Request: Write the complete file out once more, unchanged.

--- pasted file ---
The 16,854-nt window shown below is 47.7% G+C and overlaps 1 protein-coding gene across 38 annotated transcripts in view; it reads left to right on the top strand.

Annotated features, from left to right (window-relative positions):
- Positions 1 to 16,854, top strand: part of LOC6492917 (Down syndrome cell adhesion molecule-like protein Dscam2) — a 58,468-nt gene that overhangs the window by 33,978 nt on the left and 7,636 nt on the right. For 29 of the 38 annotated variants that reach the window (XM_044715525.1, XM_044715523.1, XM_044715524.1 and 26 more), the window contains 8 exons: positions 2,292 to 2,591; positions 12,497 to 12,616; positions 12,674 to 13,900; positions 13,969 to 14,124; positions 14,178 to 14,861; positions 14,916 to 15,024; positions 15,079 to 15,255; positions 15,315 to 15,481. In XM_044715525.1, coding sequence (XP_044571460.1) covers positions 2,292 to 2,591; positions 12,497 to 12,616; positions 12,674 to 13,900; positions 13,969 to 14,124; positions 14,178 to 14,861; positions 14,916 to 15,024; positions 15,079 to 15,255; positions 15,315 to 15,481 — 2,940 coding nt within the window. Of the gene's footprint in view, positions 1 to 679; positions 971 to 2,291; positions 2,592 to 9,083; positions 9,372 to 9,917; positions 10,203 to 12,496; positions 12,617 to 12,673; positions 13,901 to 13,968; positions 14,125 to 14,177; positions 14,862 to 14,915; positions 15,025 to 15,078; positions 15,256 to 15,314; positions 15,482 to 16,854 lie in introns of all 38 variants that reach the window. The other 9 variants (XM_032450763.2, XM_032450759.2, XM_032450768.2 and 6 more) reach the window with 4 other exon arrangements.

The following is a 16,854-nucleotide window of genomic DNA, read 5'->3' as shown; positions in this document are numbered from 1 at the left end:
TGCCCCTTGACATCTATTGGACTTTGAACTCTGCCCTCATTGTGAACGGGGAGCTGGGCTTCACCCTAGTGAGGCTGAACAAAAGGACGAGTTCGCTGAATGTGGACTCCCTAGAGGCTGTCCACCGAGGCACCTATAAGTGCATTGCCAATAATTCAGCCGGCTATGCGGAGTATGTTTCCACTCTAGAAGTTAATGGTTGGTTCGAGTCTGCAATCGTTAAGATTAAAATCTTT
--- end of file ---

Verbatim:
The 16,854-nt window shown below is 47.7% G+C and overlaps 1 protein-coding gene across 38 annotated transcripts in view; it reads left to right on the top strand.

Annotated features, from left to right (window-relative positions):
- Positions 1 to 16,854, top strand: part of LOC6492917 (Down syndrome cell adhesion molecule-like protein Dscam2) — a 58,468-nt gene that overhangs the window by 33,978 nt on the left and 7,636 nt on the right. For 29 of the 38 annotated variants that reach the window (XM_044715525.1, XM_044715523.1, XM_044715524.1 and 26 more), the window contains 8 exons: positions 2,292 to 2,591; positions 12,497 to 12,616; positions 12,674 to 13,900; positions 13,969 to 14,124; positions 14,178 to 14,861; positions 14,916 to 15,024; positions 15,079 to 15,255; positions 15,315 to 15,481. In XM_044715525.1, coding sequence (XP_044571460.1) covers positions 2,292 to 2,591; positions 12,497 to 12,616; positions 12,674 to 13,900; positions 13,969 to 14,124; positions 14,178 to 14,861; positions 14,916 to 15,024; positions 15,079 to 15,255; positions 15,315 to 15,481 — 2,940 coding nt within the window. Of the gene's footprint in view, positions 1 to 679; positions 971 to 2,291; positions 2,592 to 9,083; positions 9,372 to 9,917; positions 10,203 to 12,496; positions 12,617 to 12,673; positions 13,901 to 13,968; positions 14,125 to 14,177; positions 14,862 to 14,915; positions 15,025 to 15,078; positions 15,256 to 15,314; positions 15,482 to 16,854 lie in introns of all 38 variants that reach the window. The other 9 variants (XM_032450763.2, XM_032450759.2, XM_032450768.2 and 6 more) reach the window with 4 other exon arrangements.

The following is a 16,854-nucleotide window of genomic DNA, read 5'->3' as shown; positions in this document are numbered from 1 at the left end:
TGCCCCTTGACATCTATTGGACTTTGAACTCTGCCCTCATTGTGAACGGGGAGCTGGGCTTCACCCTAGTGAGGCTGAACAAAAGGACGAGTTCGCTGAATGTGGACTCCCTAGAGGCTGTCCACCGAGGCACCTATAAGTGCATTGCCAATAATTCAGCCGGCTATGCGGAGTATGTTTCCACTCTAGAAGTTAATGGTTGGTTCGAGTCTGCAATCGTTAAGATTAAAATCTTT